TITLE: The Traitor's Wife: A NovelAUTHOR: Kathleen Kent
INFO: Paperback, Fiction, 296 pages
PUBLISHED: Little, Brown and Company, 2010
SOURCE: Received from Publisher for Review
FROM GOODREADS: In the harsh wilderness of colonial Massachusetts, Martha Allen works as a servant in her cousin's household, taking charge and locking wills with everyone. Thomas Carrier labors for the family and is known both for his immense strength and size and mysterious past. The two begin a courtship that suits their independent natures, with Thomas slowly revealing the story of his part in the English Civil War. But in the rugged new world they inhabit, danger is ever present, whether it be from the assassins sent from London to kill the executioner of Charles I or the wolves-in many forms-who hunt for blood. A love story and a tale of courage,
MY TAKE: One of the things other than the subject matter that drew me to this book is the fact that the author is actually a descendant of Martha Carrier. It always fascinates me when a family member is able to write a story about someone in their lineage ~ especially when that ancestor's tale is as volatile as this one.
This book started out with the title of "The Wolves of Andover" and has been changed to it's current "The Traitor's Wife". I think this was a smart move as the first title was a bit misleading since the wolves have just a bit part in the tale. Of course the new title pretty much gives a bit of the story away, but history buffs will know how the story goes anyway.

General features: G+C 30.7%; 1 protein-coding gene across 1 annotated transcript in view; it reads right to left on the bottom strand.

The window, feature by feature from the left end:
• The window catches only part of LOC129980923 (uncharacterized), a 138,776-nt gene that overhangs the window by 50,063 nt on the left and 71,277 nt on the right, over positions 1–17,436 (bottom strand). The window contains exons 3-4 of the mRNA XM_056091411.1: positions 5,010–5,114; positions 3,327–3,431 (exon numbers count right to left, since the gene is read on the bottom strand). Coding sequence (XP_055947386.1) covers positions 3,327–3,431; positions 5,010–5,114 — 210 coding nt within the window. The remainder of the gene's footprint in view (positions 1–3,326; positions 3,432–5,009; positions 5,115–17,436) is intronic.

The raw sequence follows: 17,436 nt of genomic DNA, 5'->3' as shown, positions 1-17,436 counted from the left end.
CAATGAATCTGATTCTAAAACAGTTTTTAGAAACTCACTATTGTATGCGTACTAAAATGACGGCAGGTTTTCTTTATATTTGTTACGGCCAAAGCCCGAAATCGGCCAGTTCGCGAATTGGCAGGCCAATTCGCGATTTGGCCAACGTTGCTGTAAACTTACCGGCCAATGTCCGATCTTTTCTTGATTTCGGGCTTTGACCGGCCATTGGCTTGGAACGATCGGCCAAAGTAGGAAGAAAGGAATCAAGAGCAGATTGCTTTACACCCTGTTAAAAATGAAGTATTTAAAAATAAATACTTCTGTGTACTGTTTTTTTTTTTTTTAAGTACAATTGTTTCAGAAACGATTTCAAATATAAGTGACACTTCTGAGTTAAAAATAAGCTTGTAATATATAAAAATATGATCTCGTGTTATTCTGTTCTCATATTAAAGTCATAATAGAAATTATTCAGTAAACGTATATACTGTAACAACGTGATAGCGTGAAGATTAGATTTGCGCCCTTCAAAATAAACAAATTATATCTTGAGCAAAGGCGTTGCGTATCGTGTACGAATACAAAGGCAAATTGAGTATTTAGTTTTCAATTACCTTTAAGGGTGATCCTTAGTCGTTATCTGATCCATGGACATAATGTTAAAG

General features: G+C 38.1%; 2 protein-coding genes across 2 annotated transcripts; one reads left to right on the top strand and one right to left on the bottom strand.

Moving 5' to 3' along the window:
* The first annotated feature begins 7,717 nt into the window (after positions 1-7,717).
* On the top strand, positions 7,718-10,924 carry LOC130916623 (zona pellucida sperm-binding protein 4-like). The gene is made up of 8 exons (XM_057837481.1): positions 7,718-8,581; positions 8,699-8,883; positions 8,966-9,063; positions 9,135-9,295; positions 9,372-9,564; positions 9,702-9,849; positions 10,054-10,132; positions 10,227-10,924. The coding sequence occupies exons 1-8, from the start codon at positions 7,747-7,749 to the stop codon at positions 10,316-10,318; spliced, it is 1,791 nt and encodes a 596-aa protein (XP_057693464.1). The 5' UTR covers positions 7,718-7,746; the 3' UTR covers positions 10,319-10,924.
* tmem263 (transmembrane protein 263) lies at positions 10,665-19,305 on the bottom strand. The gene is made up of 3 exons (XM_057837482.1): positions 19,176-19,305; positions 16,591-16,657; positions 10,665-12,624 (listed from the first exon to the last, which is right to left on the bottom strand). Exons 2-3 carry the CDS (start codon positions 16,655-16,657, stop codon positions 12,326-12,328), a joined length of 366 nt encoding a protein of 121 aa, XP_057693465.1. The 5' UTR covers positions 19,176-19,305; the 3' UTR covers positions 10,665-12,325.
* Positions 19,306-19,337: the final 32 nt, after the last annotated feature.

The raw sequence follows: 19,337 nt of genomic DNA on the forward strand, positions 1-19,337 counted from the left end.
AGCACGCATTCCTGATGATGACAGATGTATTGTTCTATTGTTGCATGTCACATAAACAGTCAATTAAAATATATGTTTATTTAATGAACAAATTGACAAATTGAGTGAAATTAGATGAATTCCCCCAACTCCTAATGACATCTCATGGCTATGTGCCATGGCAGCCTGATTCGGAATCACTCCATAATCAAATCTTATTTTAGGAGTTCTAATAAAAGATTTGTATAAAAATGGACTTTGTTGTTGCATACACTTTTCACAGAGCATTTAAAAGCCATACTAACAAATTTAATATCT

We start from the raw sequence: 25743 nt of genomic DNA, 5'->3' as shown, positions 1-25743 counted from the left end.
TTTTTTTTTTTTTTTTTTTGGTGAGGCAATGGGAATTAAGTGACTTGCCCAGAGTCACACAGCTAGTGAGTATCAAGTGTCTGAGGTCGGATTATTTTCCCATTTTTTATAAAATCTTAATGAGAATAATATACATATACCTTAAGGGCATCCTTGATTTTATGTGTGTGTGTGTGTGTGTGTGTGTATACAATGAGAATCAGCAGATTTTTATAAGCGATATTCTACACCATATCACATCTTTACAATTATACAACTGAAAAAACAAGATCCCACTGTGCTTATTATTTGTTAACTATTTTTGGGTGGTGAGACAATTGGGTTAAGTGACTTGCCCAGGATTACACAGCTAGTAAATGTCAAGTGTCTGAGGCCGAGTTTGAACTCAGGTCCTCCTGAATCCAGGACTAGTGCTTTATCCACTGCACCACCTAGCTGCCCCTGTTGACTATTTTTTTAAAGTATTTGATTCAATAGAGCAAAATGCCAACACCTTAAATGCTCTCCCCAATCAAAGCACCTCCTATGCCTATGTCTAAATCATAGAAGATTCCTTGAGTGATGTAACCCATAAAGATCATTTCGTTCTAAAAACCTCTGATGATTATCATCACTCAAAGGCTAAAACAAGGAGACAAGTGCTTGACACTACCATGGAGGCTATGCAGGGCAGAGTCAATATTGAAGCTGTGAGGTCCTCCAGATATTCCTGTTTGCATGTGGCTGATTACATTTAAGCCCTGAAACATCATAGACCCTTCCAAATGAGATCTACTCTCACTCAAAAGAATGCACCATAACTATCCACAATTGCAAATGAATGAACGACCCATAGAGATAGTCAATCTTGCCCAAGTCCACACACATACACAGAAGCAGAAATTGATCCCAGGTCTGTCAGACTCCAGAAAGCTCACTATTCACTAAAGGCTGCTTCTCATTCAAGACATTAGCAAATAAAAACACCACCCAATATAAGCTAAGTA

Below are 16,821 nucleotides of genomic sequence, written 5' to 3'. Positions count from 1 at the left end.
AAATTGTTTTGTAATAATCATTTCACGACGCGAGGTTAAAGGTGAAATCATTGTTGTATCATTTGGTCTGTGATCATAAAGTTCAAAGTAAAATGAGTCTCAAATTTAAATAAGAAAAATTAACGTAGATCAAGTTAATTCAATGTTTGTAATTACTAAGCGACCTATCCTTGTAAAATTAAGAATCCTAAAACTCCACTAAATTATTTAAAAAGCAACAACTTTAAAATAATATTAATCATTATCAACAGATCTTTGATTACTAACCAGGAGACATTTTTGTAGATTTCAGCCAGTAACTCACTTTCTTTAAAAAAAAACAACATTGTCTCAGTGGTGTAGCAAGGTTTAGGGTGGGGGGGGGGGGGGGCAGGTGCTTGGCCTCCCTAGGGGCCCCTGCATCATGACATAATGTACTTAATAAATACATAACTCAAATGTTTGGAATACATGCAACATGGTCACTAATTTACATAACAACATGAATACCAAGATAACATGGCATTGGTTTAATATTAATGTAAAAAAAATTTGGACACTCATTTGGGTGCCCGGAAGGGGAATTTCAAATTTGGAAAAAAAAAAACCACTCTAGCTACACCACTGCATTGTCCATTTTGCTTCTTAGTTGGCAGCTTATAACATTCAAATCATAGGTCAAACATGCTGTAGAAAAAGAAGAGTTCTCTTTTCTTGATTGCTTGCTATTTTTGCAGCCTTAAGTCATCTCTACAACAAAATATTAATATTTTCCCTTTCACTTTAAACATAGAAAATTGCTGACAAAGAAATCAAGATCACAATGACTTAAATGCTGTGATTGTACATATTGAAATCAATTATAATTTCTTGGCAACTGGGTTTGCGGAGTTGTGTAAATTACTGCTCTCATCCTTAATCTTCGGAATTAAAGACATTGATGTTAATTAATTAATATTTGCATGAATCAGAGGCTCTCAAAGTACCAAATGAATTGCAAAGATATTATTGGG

The Traitor's Wife is actually a prequel to Ms. Kent's blockbuster The Heretic's Daughter. Both are quite enjoyable as stand alone reads so there is really no need to have read the first book before this one. I think I'd actually prefer starting with The Traitor's Wife as it tells us how Martha and Thomas came to be. Since Heretic is told from their daughter Sarah's point of view, it works well in either order.
Kathleen Kent has a lovely way with words. She makes the reader feel right at home in 17th century England as well as Salem, Massachusetts. Her characters and dialogue reflect the time period and various locations well. Her writing shows the extensive research that she undertook. I would imagine the fact that this is a fictional account of her real-life ancestors makes this attention to detail even more crucial.
Fans of historical fiction as well as those who enjoy learning about the Salem witch trials should read this story. The familial tie of the author just adds to the interest of the book.
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